12/13/2012 10:22:21 PM PST · by neverdem · 18 replies
    Phys.org ^ | December 7, 2012 | NA
    EnlargeEngineers at Caltech have created a device (illustrated here) that can focus light into a point just a few nanometers (billionths of a meter) across -- an achievement they say may lead to next-generation applications in computing, communications, and imaging. Credit: Young-Hee Lee (Phys.org)—As technology advances, it tends to shrink. From cell phones to laptops—powered by increasingly faster and tinier processors—everything is getting thinner and sleeker. And now light beams are getting smaller, too. Engineers at the California Institute of Technology (Caltech) have created a device that can focus light into a point just a few nanometers (billionths of a...
  • Turning Pull Into Push?

    12/11/2012 4:19:15 PM PST · by neverdem · 2 replies
    ScienceNOW ^ | 10 December 2012 | Adrian Cho
    Enlarge Image Up and away. Whereas a point charge is always attracted to an underlying surface, a sideways moving line of charge can be repelled, one physicist calculates. Credit: Primož R. Ribič, Phys. Rev. Lett. (2012) It's textbook physics: An electric charge near the surface of a material gets pulled toward the surface. However, if the charge is spread out into the right shape and moves fast enough, that attraction becomes a repulsion, one physicist calculates. The odd finding could help physicists avoid unexpected effects when guiding beams of particles such as electrons. "At first I thought this was...
  • New Chemical Reaction Could Explain How Stars Form, Evolve, and Eventually Die

    12/08/2012 8:44:00 PM PST · by neverdem · 16 replies
    ScienceDaily ^ | December 7, 2012 | NA
    University of North Dakota scientist Mark Hoffmann's version of Star Search goes a long way -- a very long way -- out into the universe. Hoffmann, a computational chemist, and his colleagues Tryve Helgaker, a well-known Norwegian scientist, and co-authors E.I. Tellgren and K. Lange, also working in Norway, have discovered a molecular-level interaction that science had puzzled over for decades but had never seen. That discovery, it turns out, may redefine how science views chemical compound formation. It also answers questions about what goes on in places like white dwarfs, the super dense cores of stars nearing the end...
  • We don’t need no intuition

    12/06/2012 1:38:10 AM PST · by neverdem · 2 replies
    Chemistry World ^ | 5 December 2012 | Neil Withers
    US scientists have developed a way to solve crystal structures that combines powerful computational methods with data from experiments or databases – but that does not require much human input. Previous computational methods to predict structures rarely use experimental data, take a long time and are limited to compounds with small unit cells. They also give structures that generally have lower symmetry than those which have been experimentally determined, suggesting that the answers may not be quite right.‘One of the dirty little secrets that people don’t generally talk about is that, with a lot of these methods, you always...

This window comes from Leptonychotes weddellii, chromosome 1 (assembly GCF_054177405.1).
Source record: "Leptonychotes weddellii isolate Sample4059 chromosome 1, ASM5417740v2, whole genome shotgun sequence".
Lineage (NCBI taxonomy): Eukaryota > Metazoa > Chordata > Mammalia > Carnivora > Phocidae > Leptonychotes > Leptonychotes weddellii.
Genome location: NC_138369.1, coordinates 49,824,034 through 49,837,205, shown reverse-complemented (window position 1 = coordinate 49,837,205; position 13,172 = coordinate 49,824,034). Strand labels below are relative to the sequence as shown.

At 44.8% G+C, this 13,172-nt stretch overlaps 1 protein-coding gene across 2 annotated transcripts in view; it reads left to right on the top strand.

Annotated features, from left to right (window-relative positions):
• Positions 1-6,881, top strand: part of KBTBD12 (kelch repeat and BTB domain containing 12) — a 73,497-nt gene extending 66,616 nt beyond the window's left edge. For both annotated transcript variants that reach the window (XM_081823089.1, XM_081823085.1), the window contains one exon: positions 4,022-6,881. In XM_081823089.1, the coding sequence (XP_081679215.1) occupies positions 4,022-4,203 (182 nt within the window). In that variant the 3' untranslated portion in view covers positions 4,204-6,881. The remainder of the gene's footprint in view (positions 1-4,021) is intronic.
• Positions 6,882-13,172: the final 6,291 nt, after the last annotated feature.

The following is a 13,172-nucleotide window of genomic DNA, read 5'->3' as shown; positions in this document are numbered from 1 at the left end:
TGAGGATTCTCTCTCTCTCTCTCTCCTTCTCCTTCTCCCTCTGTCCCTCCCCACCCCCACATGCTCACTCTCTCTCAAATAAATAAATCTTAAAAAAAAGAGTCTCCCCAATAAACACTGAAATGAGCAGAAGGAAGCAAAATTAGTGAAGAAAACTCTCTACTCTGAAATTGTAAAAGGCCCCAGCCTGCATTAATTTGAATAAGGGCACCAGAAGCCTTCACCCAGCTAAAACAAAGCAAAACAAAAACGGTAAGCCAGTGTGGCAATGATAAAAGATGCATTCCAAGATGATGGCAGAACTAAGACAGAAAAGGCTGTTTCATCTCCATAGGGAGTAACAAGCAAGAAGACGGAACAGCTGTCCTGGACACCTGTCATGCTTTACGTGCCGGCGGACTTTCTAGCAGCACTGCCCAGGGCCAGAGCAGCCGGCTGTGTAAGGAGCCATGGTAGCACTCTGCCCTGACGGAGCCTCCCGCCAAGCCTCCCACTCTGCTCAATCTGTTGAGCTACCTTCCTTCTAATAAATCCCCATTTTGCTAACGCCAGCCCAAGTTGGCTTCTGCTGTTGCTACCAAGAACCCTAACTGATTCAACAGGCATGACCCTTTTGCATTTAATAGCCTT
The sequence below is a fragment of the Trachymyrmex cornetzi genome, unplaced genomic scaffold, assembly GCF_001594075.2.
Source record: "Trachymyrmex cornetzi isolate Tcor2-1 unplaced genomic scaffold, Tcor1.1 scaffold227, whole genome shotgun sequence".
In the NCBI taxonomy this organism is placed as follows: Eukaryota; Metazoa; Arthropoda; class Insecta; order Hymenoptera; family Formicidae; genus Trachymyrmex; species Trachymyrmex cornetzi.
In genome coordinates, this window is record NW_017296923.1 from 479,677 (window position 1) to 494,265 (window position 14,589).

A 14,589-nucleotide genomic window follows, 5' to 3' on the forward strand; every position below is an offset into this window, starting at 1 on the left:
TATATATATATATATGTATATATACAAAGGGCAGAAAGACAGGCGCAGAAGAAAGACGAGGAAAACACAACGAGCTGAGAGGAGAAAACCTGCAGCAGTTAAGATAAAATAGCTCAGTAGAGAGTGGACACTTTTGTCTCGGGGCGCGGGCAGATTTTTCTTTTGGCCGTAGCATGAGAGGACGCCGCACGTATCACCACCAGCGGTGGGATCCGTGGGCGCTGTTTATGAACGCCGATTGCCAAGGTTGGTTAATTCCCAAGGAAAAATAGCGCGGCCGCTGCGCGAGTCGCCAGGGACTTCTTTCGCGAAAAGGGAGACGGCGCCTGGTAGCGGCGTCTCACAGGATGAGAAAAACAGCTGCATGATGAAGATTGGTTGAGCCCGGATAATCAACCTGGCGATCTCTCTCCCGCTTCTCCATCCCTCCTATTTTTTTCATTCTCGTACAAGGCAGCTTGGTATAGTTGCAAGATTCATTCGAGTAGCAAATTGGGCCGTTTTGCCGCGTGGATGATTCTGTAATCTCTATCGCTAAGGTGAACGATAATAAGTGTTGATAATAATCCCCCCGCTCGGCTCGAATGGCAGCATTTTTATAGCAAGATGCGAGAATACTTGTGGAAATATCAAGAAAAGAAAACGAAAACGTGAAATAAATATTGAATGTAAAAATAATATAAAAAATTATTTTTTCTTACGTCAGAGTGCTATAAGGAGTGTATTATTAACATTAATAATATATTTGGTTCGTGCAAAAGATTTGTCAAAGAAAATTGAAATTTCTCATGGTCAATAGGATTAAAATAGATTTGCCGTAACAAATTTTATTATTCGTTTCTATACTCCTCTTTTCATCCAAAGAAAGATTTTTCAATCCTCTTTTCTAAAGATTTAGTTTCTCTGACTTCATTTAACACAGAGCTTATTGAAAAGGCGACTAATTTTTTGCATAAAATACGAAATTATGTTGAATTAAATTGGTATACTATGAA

• New experiments challenge fundamental understanding of electromagnetism

    12/03/2012 2:29:16 PM PST · by neverdem · 45 replies
    Phys.org ^ | November 28, 2012 | NA
    A cornerstone of physics may require a rethink if findings at the National Institute of Standards and Technology (NIST) are confirmed. Recent experiments suggest that the most rigorous predictions based on the fundamental theory of electromagnetism—one of the four fundamental forces in the universe, and harnessed in all electronic devices—may not accurately account for the behavior of atoms in exotic, highly charged states. The theory in question is known as quantum electrodynamics, or QED, which physicists have held in high regard for decades because of its excellent track record describing electromagnetism's effects on matter. In particular, QED has been especially...
  • December 2, 1942: Enrico Fermi and atomic Chicago

    12/01/2012 8:05:44 PM PST · by smokingfrog · 4 replies
    WBEZ91.5 ^ | 12-2-11 | John Schmidt
    The story begins with a letter from Albert Einstein to Franklin D. Roosevelt in 1939. The celebrated physicist warned the president that Nazi Germany was developing the makings of an atomic bomb. Roosevelt knew what would happen if Hitler got such a weapon. The president ordered a massive secret project to make sure the U.S. beat him to it. Scientists from all over the country were enlisted in the effort. Early in 1942 Enrico Fermi and a team of physicists gathered at the University of Chicago's Metallurgical Laboratory. Their goal was to develop a self-sustaining nuclear pile. This was the...
  • As Supersymmetry Fails Tests, Physicists Seek New Ideas

    11/29/2012 3:10:46 PM PST · by neverdem · 32 replies
    Simons Science News ^ | November 20, 2012 | Natalie Wolchover
    No hints of “new physics” beyond the predictions of the Standard Model have turned up in experiments at the Large Hadron Collider, a 17-mile circular tunnel at CERN Laboratory in Switzerland that slams protons together at high energies. (Photo: CERN) As a young theorist in Moscow in 1982, Mikhail Shifman became enthralled with an elegant new theory called supersymmetry that attempted to incorporate the known elementary particles into a more complete inventory of the universe.“My papers from that time really radiate enthusiasm,” said Shifman, now a 63-year-old professor at the University of Minnesota. Over the decades, he and thousands of...